Tuesday, September 13, 2011

obsessions

Ryan and I are both diagnosed with obsessive compulsive disorder. It manifests very differently for both of us. I'm more compulsive; he's more obsessive. I throw everything away; he keeps everything and packs it away. We both worry...a lot. We both have occasional panic attacks. We are both on medication.

Obsessive thoughts are a hallmark of autism as well, but Elliott is probably the least obsessive one in our family. Benjamin is a different story. All little boys get really, really into certain activities, but Ben takes it a step further. His first obsession was letters and that has dovetailed into other interests. Currently, it's Super Mario Bros. I love Super Mario Bros. as much as the next person and we play games together with the kids. We limit their video game time to 1 hour per day, but here's the thing. If Ben isn't playing a video game, he's made up a live action game with the figurines. He draws comic books featuring the Mario gang. He plays Mario at school during recess, at playground on the weekends. He talks about it nonstop, from the moment he wakes up in the morning until, literally, the moment he goes to bed. Tonight, I was scratching his back and he was falling asleep after storytime, and he suddenly opened his eyes and said, "Mom?" "Yes," I said. "I'm worried." He was worried that his video game hadn't saved properly. I assured him it was okay and he relaxed again, clutching the little Dalmation he sleeps with in the crook of his arm.

I am worried about how this translates on the playground at school. He found a friend who likes to play Mario with him. I'll call that friend Dean. Today Ben told me, "Sometimes I ask Dean to play with me, but he doesn't hear me." I can only imagine that Dean cannot keep up with the intensity of Ben's dedication to the Mario, that Dean, perhaps, wants to play handball or swing occasionally. I gently suggested to Ben that maybe he ask Dean if he wants to play something different some time, that maybe it would be a good idea if he tried something different. "I just like Mario," Ben said.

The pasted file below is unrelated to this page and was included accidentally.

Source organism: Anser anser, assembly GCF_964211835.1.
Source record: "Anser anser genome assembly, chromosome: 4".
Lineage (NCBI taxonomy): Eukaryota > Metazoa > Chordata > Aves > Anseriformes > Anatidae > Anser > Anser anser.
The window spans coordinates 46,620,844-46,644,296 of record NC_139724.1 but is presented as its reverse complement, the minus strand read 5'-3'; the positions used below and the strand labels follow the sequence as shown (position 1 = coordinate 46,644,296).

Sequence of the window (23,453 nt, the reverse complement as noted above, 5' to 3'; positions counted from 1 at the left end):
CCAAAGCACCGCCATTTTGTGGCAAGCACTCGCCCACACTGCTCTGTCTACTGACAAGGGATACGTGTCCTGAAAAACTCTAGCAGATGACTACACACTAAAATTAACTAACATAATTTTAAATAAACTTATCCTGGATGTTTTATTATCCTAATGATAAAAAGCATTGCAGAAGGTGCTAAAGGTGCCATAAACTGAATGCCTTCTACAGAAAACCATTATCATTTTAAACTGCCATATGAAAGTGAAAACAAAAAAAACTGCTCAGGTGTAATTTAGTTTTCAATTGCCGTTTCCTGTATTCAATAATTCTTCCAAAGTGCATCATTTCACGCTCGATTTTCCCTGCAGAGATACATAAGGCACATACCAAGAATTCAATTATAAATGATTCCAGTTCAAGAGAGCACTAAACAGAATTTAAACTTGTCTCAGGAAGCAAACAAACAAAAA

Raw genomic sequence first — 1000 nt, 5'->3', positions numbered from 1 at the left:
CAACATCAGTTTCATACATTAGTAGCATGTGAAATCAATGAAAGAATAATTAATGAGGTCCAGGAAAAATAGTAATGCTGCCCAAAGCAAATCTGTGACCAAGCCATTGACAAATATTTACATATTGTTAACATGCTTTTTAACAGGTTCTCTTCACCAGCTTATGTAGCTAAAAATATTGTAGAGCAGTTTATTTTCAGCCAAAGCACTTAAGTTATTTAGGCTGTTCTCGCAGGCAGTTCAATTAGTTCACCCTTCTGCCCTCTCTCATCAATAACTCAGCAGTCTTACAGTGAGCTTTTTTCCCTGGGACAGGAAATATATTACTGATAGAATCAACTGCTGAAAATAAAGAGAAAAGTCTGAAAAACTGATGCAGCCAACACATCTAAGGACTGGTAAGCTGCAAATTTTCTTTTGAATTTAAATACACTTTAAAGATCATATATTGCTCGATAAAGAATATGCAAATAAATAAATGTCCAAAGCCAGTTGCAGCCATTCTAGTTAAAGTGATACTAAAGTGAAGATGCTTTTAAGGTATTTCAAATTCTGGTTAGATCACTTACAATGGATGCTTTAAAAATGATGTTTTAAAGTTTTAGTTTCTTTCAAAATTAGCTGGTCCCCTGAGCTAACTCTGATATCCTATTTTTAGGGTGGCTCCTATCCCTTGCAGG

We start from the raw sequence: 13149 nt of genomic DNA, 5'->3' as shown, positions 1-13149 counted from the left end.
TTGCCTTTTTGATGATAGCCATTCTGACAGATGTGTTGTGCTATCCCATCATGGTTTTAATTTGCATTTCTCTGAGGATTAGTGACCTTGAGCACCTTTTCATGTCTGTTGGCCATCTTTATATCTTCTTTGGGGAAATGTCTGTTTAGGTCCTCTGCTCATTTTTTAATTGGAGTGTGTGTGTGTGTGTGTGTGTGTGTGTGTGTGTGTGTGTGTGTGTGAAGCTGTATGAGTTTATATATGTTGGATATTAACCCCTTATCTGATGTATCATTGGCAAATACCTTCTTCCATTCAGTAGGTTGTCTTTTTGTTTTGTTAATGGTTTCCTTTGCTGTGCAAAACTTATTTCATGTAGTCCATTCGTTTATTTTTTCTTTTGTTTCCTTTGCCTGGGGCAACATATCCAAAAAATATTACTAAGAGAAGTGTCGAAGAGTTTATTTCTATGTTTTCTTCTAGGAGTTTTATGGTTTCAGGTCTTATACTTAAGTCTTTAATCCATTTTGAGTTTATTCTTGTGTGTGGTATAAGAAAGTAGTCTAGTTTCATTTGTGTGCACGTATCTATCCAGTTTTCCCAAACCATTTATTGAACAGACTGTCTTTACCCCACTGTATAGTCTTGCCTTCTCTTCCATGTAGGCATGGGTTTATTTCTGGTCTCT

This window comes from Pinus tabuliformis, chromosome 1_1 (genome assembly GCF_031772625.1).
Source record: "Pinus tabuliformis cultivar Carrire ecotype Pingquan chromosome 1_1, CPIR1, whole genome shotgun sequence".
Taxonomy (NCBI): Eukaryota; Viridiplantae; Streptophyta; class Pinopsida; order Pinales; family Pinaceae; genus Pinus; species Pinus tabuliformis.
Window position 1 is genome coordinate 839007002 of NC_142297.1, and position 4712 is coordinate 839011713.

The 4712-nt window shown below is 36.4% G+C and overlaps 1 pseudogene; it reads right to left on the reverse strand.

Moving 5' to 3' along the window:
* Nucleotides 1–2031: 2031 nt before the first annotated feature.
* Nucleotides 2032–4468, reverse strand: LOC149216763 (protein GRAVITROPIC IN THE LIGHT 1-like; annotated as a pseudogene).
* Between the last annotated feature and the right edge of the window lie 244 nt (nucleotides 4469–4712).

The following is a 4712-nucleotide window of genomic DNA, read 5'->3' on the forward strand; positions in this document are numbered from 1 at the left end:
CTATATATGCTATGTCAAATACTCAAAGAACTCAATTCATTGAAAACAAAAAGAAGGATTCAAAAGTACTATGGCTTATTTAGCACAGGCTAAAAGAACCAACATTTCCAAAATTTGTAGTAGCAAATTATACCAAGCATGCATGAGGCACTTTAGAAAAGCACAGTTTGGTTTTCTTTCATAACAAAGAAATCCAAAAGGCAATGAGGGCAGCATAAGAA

I feel badly that we have given this to Ben. I know that we could find ways to pull back on Mario, but I honestly feel helpless because if it's not Mario, it will be something else. It always has been, since before he was 2, when his intense interest in letters exhausted me. The good news is, he's doing well in school and he does have friends. So far, it hasn't interfered with his education. I just want him to be happy and balanced.

3 comments:

Smith5 said...

Is it really completely abnormal though for his age? I mean has the Dr. ever showed concern about it or other people noticing it, or is it more something you are noticing and comparing to other kids who don't have the same interest?

I think he might do it a little excessive, but not to the point where it is overly concerning for his age. I think it is something to keep an eye on, but honestly Angela, I don't think its abnormal in the least. I think it's quite common.

What about trying to redirect his obsession with some other activity. Perhaps Cub Scouts?

Hana Schank said...

Just to add to the above comment, Milo is exactly like this with chess at the moment. He has an animated computer chess game that he plays (which I also limit to a few times a week), and when he's not playing it he's acting it out on the playground or on the soccer field or pretending his GoGoz are chess pieces. I've been debating taking away the computer because the other kids don't know what the hell he's talking about on the playground.

angela said...

Thank you for sharing, ladies. I think part of it is normal and part of it is not, but we are just helping him broaden his interests a bit. I think he'll be okay, but this parenting stuff is stressful. Hana, the other kids have no idea what Ben is talking about either, but so far he still has friends. We aren't taking anything away because he'll just replace it with something else and also he loves it so much. We're just limiting time playing the video game.